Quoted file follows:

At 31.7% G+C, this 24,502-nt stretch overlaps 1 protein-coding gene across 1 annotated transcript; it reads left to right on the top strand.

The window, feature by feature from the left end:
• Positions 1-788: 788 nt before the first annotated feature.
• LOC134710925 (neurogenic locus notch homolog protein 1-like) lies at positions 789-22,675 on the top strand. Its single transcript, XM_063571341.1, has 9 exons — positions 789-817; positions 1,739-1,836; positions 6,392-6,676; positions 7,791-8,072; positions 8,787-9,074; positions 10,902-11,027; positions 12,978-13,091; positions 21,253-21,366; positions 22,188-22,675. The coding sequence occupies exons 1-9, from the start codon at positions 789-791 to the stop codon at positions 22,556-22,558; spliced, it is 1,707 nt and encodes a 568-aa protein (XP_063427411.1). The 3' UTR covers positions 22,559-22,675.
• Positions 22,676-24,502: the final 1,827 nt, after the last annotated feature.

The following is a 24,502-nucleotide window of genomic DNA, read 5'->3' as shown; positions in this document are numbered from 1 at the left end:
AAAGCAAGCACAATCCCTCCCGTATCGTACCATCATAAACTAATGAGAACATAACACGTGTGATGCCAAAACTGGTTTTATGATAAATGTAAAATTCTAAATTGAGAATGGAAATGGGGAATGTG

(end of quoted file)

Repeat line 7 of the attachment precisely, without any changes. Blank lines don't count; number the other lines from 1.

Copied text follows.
AAAGCAAGCACAATCCCTCCCGTATCGTACCATCATAAACTAATGAGAACATAACACGTGTGATGCCAAAACTGGTTTTATGATAAATGTAAAATTCTAAATTGAGAATGGAAATGGGGAATGTG